Review quote

'Numerical relativity has come of age in the last few years, and Baumgarte and Shapiro have produced the first textbook on the subject. And what a book this is! Sufficiently complete to be an encyclopedia, yet accessible enough to be a genuine learning manual, the book is exceedingly well written. It covers virtually all aspects of numerical relativity, from formalism to the most modern application, and it is replete with beautiful and helpful diagrams. The book will serve as a useful reference to the researcher, and a source of enlightenment to many a student.' Eric Poisson, University of Guelph 'Numerical relativity has come of age with a number of recent breakthroughs. Two leading experts give a lucid as well as richly detailed account building a bridge from the basics to current research - highly recommended.' Bernd Brugmann, Friedrich-Schiller-Universitat 'Over the last five years, there have been impressive advances in numerical relativity. It has now become a central area in the fast growing field of gravitational wave physics. These tools have played an important role also in the theory of critical phenomena associated with gravitational collapse, loop quantum cosmology and the discussion of quantum black holes and black branes. The book by Baumgarte and Shapiro provides an excellent introduction to the subject covering both, mathematical aspects and numerical techniques. The authors are world leaders in numerical relativity and their contributions have shaped neutron star simulations, the new frontier of this field. This book will soon become the standard advanced text for younger researchers entering the field and will also serve as the authoritative reference for senior researchers in numerical relativity and neighboring fields.' Abhay Ashtekhar, Director, Institute for Gravitation and the Cosmos, Pennsylvania State University 'Quiescent black holes are well understood, but until recently nobody could calculate how they behave when they collide with each other, or are in the process of formation. Recent breakthroughs make such computations possible - an advance that is crucially important for understanding galactic nuclei and gravitational waves. Baumgarte and Shapiro are established leaders in this subject. Their book is a timely contribution to the literature, and the ideal primer for researchers newly attracted to the burgeoning field of computational relativity.' Martin Rees, Astronomer Royal and Master of Trinity College, Cambridge ' ... a well-written overview that includes a brief introduction to general relativity ... and tips on matter sources of a gravitational field ... the authors aim to make Numerical Relativity useful as a graduate-level textbook and not just a reference. That feature, and the text's coverage of neutron stars, distinguishes it from the other comprehensive treatments of the subject ... It is difficult to imagine that a book covering a field at the intersection of multiple disciplines could please all possible audiences. Nonetheless, Numerical Relativity hits the mark in its quite comprehensive coverage. It will be useful for practitioners in the field and especially to graduate students wishing to join them in this active and exciting area of research.' Physics Today '... an interesting and valuable contribution to the literature on this subject.' Cern Couriershow more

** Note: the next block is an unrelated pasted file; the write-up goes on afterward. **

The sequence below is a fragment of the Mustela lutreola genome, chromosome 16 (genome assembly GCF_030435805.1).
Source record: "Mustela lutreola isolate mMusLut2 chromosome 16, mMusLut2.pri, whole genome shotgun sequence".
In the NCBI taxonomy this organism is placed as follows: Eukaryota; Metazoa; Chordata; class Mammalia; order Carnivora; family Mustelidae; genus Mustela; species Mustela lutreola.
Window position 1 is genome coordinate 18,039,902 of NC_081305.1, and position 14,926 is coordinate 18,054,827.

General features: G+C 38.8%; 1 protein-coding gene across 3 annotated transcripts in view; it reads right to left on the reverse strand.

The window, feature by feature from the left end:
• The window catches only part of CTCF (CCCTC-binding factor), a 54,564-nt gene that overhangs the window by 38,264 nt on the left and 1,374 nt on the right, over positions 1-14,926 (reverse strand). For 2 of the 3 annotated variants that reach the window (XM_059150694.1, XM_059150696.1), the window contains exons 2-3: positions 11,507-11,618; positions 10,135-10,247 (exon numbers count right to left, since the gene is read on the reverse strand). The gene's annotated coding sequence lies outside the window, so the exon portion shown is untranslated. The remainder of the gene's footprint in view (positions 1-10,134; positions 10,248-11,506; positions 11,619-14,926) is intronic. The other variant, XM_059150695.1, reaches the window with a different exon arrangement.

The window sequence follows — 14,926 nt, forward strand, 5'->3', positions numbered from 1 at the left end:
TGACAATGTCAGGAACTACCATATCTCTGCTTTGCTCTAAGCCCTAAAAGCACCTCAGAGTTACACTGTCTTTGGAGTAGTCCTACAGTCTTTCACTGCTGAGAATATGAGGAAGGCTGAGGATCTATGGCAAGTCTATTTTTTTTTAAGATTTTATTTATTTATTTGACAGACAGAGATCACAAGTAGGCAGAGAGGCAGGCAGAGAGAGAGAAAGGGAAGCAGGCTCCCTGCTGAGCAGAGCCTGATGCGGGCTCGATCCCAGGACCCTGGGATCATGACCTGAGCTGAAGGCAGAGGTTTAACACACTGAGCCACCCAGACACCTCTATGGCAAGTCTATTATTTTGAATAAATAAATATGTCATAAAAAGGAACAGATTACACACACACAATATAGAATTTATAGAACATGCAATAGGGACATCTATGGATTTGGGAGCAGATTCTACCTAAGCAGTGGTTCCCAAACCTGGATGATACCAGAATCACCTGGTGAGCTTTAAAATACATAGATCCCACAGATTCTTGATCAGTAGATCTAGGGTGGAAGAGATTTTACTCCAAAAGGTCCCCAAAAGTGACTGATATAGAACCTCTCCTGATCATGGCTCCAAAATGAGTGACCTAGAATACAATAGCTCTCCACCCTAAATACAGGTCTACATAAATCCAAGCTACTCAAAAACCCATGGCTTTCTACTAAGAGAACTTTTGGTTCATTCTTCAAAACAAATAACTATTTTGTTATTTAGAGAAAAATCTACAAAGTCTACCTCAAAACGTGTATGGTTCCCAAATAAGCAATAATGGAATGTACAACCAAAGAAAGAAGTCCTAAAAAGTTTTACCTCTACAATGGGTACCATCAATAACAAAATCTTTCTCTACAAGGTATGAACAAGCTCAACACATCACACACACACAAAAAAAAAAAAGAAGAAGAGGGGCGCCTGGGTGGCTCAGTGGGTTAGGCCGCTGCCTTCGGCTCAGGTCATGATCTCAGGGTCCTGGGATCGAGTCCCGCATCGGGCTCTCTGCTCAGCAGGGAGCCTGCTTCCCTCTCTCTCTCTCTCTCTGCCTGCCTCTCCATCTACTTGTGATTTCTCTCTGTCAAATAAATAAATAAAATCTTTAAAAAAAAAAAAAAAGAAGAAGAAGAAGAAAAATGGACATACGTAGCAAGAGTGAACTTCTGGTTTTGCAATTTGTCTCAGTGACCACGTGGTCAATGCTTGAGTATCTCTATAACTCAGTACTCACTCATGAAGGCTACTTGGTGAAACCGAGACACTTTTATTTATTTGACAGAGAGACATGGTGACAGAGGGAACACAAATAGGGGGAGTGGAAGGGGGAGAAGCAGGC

Table of contents

Preface; Suggestions for using this book; 1. General relativity preliminaries; 2. The 3+1 decomposition of Einstein's equations; 3. Constructing initial data; 4. Choosing coordinates: the lapse and shift; 5. Matter sources; 6. Numerical methods; 7. Locating black hole horizons; 8. Spherically symmetric spacetimes; 9. Gravitational waves; 10. Collapse of collisionless clusters in axisymmetry; 11. Recasting the evolution equations; 12. Binary black hole initial data; 13. Binary black hole evolution; 14. Rotating stars; 15. Binary neutron star initial data; 16. Binary neutron star evolution; 17. Binary black hole-neutron stars: initial data and evolution; 18. Epilogue; Appendixes; References; more